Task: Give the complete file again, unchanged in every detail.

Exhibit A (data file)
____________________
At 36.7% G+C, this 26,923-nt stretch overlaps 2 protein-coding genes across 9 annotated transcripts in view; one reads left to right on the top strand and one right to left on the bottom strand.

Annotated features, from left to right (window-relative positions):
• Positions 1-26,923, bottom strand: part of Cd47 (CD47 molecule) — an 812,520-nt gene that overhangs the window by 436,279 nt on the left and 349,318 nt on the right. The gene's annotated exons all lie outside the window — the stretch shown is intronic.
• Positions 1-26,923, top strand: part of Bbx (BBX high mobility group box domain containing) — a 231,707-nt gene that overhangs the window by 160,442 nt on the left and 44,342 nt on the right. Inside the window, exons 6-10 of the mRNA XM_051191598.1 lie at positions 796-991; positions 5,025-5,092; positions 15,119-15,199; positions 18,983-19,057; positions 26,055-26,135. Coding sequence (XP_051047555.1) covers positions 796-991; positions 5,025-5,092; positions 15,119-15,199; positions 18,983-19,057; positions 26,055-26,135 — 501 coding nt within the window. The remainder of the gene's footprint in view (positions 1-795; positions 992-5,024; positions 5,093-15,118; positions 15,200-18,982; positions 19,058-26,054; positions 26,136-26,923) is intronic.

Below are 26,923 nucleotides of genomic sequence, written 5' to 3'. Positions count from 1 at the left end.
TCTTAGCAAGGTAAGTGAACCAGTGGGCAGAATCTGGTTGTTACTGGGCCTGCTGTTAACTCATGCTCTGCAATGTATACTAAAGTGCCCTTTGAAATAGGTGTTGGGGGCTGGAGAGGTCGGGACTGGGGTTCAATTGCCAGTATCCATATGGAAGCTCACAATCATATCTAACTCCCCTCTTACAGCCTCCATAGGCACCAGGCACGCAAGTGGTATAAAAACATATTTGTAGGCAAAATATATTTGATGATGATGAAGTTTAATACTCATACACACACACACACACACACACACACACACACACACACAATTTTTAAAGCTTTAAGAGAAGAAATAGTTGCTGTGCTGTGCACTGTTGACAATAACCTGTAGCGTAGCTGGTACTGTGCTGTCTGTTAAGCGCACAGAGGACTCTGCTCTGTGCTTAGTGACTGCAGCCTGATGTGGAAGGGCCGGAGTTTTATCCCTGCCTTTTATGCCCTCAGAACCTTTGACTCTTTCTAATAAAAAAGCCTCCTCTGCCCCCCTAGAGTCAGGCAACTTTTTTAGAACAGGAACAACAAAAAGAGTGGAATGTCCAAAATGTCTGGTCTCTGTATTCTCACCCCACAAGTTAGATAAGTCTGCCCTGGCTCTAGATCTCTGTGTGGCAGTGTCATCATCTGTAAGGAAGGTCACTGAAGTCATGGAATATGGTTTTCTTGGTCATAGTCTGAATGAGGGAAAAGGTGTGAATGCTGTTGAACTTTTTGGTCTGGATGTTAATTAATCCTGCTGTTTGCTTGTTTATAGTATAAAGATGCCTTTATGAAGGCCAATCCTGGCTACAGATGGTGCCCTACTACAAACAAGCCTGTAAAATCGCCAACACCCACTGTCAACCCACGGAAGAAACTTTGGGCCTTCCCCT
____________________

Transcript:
At 36.7% G+C, this 26,923-nt stretch overlaps 2 protein-coding genes across 9 annotated transcripts in view; one reads left to right on the top strand and one right to left on the bottom strand.

Annotated features, from left to right (window-relative positions):
• Positions 1-26,923, bottom strand: part of Cd47 (CD47 molecule) — an 812,520-nt gene that overhangs the window by 436,279 nt on the left and 349,318 nt on the right. The gene's annotated exons all lie outside the window — the stretch shown is intronic.
• Positions 1-26,923, top strand: part of Bbx (BBX high mobility group box domain containing) — a 231,707-nt gene that overhangs the window by 160,442 nt on the left and 44,342 nt on the right. Inside the window, exons 6-10 of the mRNA XM_051191598.1 lie at positions 796-991; positions 5,025-5,092; positions 15,119-15,199; positions 18,983-19,057; positions 26,055-26,135. Coding sequence (XP_051047555.1) covers positions 796-991; positions 5,025-5,092; positions 15,119-15,199; positions 18,983-19,057; positions 26,055-26,135 — 501 coding nt within the window. The remainder of the gene's footprint in view (positions 1-795; positions 992-5,024; positions 5,093-15,118; positions 15,200-18,982; positions 19,058-26,054; positions 26,136-26,923) is intronic.

Below are 26,923 nucleotides of genomic sequence, written 5' to 3'. Positions count from 1 at the left end.
TCTTAGCAAGGTAAGTGAACCAGTGGGCAGAATCTGGTTGTTACTGGGCCTGCTGTTAACTCATGCTCTGCAATGTATACTAAAGTGCCCTTTGAAATAGGTGTTGGGGGCTGGAGAGGTCGGGACTGGGGTTCAATTGCCAGTATCCATATGGAAGCTCACAATCATATCTAACTCCCCTCTTACAGCCTCCATAGGCACCAGGCACGCAAGTGGTATAAAAACATATTTGTAGGCAAAATATATTTGATGATGATGAAGTTTAATACTCATACACACACACACACACACACACACACACACACACACACAATTTTTAAAGCTTTAAGAGAAGAAATAGTTGCTGTGCTGTGCACTGTTGACAATAACCTGTAGCGTAGCTGGTACTGTGCTGTCTGTTAAGCGCACAGAGGACTCTGCTCTGTGCTTAGTGACTGCAGCCTGATGTGGAAGGGCCGGAGTTTTATCCCTGCCTTTTATGCCCTCAGAACCTTTGACTCTTTCTAATAAAAAAGCCTCCTCTGCCCCCCTAGAGTCAGGCAACTTTTTTAGAACAGGAACAACAAAAAGAGTGGAATGTCCAAAATGTCTGGTCTCTGTATTCTCACCCCACAAGTTAGATAAGTCTGCCCTGGCTCTAGATCTCTGTGTGGCAGTGTCATCATCTGTAAGGAAGGTCACTGAAGTCATGGAATATGGTTTTCTTGGTCATAGTCTGAATGAGGGAAAAGGTGTGAATGCTGTTGAACTTTTTGGTCTGGATGTTAATTAATCCTGCTGTTTGCTTGTTTATAGTATAAAGATGCCTTTATGAAGGCCAATCCTGGCTACAGATGGTGCCCTACTACAAACAAGCCTGTAAAATCGCCAACACCCACTGTCAACCCACGGAAGAAACTTTGGGCCTTCCCCT